ContractsProf Blog

Editor: Jeremy Telman
Oklahoma City University
School of Law

Friday, July 23, 2021

Feminist Judgments: Reece v. Elliott

SpivackAs noted in yesterday's post, my colleague Carla Spivack (left) is one of the editors of Feminist Judgments: Rewritten Trusts and Estates Opinions.  The volume includes some opinions that touch on contracts issues, that may be of interest, even to people like me, who run from trusts and estates issues whenever they crop up in the first year contracts course.

The format of the book follows that of the others in the Feminist Judgments series.  One scholar provides an overview of the case; another, playing the role of judge, delivers an opinion.  It's a fun way to present critical perspectives on canonical cases.  In today's case, Reece v. Elliott (Tenn. Ct. App. 2006), Dean Browne C. Lewis (below right) provides the commentary on  which sets up her alternative opinion, in which she is joined by Elizabeth V. Sparks.

Browne_C_Lewis-Cropped2Bonnie and Eugene Reece signed an antenuptial agreement in which they agreed that their pre-marital property would be treated as separate. Both had children from prior marriages for whom they wanted to provide.  After Eugene died, Bonnie sued to declare the agreement invalid because, she claimed, although Eugene had disclosed that he owned Routh Packing stock, he had not disclosed the value of the stock.  Under Tennessee law, antenuptial agreements are enforced so long as they are entered into "voluntarily and knowledgeably."  The trial court found that this one was, because Bonnie knew that Eugene was a wealthy man, and he had truthfully disclosed his assets.  The appellate court affirmed.

Justices Sparks and Lewis would reverse and remand for a determination of whether Eugene had disclosed to Bonnie, the "nature, value, and extent" of his assets.  Their opinion urges the legislature to reconsider its blanket support for antenuptial agreements, given that such agreements often disadvantage women.  They rely on scholarship from Debra Threedy, suggesting that traditional contracts doctrine disadvantages women in the antenuptial context.  Modern contract law developed in a period when women were excluded from the market place.  While that is no longer true, it is still the case that "neutral" contracts notions about arms-length transactions do not hold out much promise of equitable application in the antenuptial context.  They bolster this argument with Gail Brod's work, which argues that women are often less well-resourced than their male partners, feel pressure to enter agreements so as not to look like they are marrying just for economic security, and then are not well-positioned to fend for themselves economically once they are widowed.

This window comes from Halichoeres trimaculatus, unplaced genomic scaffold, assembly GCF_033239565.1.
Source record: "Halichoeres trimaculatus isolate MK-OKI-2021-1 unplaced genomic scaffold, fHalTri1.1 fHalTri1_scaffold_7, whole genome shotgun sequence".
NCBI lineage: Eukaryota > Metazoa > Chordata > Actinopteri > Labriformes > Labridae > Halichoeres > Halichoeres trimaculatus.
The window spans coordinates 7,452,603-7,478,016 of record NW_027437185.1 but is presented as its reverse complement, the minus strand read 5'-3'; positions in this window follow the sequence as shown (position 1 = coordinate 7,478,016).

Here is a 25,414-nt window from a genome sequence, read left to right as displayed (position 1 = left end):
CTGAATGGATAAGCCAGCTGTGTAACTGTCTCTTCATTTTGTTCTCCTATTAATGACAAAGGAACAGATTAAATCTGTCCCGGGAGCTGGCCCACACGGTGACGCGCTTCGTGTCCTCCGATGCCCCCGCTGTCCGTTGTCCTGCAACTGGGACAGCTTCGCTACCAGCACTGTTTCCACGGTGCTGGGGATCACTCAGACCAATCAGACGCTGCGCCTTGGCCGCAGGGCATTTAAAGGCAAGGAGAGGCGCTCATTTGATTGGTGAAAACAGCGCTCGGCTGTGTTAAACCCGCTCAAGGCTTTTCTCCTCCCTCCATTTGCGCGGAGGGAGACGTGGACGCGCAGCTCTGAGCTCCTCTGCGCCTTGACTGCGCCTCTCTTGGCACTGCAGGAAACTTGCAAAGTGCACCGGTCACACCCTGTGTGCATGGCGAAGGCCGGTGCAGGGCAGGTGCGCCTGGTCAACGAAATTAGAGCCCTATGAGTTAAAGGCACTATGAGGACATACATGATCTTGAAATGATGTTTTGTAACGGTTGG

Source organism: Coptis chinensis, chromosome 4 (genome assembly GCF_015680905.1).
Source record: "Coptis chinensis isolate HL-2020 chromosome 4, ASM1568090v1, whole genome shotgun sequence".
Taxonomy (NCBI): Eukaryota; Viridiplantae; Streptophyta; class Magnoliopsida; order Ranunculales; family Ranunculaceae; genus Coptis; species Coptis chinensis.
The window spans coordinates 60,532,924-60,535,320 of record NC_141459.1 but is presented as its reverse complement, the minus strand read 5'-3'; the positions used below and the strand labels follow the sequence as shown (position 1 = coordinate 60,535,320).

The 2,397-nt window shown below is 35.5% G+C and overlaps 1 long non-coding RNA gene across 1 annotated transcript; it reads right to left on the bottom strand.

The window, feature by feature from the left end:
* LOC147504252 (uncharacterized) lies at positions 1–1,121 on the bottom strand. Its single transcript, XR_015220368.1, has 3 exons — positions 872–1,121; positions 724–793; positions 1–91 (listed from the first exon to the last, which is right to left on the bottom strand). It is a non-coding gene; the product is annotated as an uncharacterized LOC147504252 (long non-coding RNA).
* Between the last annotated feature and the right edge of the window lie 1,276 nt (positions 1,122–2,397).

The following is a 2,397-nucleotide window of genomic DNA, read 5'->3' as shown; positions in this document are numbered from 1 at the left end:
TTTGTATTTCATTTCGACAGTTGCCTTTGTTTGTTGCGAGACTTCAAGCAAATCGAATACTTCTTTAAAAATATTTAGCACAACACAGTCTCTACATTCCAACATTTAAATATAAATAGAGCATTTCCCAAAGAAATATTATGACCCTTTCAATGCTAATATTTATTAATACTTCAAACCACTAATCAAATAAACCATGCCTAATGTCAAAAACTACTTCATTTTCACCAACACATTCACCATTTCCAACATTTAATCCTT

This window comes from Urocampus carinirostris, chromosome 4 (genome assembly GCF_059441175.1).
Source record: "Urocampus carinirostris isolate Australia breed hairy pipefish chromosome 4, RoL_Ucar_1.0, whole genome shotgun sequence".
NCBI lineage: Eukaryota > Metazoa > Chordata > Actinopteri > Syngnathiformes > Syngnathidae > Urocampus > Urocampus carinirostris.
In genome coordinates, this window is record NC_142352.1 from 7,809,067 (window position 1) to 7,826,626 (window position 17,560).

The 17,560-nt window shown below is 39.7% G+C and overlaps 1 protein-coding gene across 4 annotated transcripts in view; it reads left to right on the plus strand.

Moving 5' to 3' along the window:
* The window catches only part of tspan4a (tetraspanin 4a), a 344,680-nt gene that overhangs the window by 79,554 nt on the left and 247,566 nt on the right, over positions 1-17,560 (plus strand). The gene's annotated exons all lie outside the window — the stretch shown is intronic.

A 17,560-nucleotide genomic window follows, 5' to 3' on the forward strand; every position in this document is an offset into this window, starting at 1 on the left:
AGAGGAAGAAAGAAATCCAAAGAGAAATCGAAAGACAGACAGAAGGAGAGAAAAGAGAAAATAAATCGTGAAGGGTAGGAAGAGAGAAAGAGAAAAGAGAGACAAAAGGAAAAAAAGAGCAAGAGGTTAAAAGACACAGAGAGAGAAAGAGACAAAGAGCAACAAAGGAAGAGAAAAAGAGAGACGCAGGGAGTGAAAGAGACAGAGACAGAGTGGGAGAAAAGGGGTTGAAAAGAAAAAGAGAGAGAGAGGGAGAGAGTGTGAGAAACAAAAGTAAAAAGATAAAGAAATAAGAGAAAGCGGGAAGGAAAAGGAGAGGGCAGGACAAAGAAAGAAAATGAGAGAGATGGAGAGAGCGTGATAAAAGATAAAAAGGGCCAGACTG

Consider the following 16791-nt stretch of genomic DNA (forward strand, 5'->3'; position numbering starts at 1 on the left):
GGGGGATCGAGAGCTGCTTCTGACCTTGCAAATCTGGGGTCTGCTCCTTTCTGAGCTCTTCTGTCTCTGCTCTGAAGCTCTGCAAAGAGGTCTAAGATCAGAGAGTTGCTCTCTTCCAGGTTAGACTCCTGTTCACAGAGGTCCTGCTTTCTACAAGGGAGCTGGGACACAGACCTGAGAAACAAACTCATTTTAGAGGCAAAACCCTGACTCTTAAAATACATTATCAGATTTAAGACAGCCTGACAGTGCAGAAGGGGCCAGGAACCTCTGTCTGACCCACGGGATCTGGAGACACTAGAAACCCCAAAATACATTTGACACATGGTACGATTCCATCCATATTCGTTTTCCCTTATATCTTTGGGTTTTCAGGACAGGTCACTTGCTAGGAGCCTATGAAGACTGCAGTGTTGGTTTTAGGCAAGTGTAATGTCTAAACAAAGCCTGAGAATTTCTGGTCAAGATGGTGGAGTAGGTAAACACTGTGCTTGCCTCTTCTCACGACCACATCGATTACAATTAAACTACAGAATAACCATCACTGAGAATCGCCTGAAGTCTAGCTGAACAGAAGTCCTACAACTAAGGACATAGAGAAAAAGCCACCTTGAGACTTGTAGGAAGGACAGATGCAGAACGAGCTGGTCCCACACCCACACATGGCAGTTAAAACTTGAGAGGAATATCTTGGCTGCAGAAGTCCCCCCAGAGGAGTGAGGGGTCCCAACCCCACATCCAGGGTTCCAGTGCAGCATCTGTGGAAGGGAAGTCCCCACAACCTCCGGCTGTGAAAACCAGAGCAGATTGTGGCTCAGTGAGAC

It is possible that none of these concerns apply to Bonnie, but it makes sense to remand the case to the trial court for a re-evaluation in light of them.

This post is part of a continuing series on introducing critical perspectives, including critical race theory, into the teaching of first-year contracts.  Other posts in the series include:

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